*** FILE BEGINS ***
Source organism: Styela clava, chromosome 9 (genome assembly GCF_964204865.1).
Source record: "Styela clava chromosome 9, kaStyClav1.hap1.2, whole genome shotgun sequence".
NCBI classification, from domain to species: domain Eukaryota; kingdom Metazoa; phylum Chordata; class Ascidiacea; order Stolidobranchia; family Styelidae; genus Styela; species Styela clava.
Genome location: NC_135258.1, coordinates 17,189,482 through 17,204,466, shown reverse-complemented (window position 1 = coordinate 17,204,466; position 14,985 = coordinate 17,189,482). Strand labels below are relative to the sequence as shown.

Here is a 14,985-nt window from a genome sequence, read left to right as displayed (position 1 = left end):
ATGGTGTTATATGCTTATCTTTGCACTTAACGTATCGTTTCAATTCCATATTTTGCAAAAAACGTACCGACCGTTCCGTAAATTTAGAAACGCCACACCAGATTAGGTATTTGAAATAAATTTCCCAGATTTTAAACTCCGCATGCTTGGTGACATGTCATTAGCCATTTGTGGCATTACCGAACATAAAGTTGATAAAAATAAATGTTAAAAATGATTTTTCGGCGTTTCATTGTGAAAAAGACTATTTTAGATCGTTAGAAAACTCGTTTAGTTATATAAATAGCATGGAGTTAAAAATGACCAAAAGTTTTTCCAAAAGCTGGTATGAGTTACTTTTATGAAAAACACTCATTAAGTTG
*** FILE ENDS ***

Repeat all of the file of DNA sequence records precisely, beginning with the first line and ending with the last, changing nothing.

Source organism: Styela clava, chromosome 9 (genome assembly GCF_964204865.1).
Source record: "Styela clava chromosome 9, kaStyClav1.hap1.2, whole genome shotgun sequence".
NCBI classification, from domain to species: domain Eukaryota; kingdom Metazoa; phylum Chordata; class Ascidiacea; order Stolidobranchia; family Styelidae; genus Styela; species Styela clava.
Genome location: NC_135258.1, coordinates 17,189,482 through 17,204,466, shown reverse-complemented (window position 1 = coordinate 17,204,466; position 14,985 = coordinate 17,189,482). Strand labels below are relative to the sequence as shown.

Here is a 14,985-nt window from a genome sequence, read left to right as displayed (position 1 = left end):
ATGGTGTTATATGCTTATCTTTGCACTTAACGTATCGTTTCAATTCCATATTTTGCAAAAAACGTACCGACCGTTCCGTAAATTTAGAAACGCCACACCAGATTAGGTATTTGAAATAAATTTCCCAGATTTTAAACTCCGCATGCTTGGTGACATGTCATTAGCCATTTGTGGCATTACCGAACATAAAGTTGATAAAAATAAATGTTAAAAATGATTTTTCGGCGTTTCATTGTGAAAAAGACTATTTTAGATCGTTAGAAAACTCGTTTAGTTATATAAATAGCATGGAGTTAAAAATGACCAAAAGTTTTTCCAAAAGCTGGTATGAGTTACTTTTATGAAAAACACTCATTAAGTTG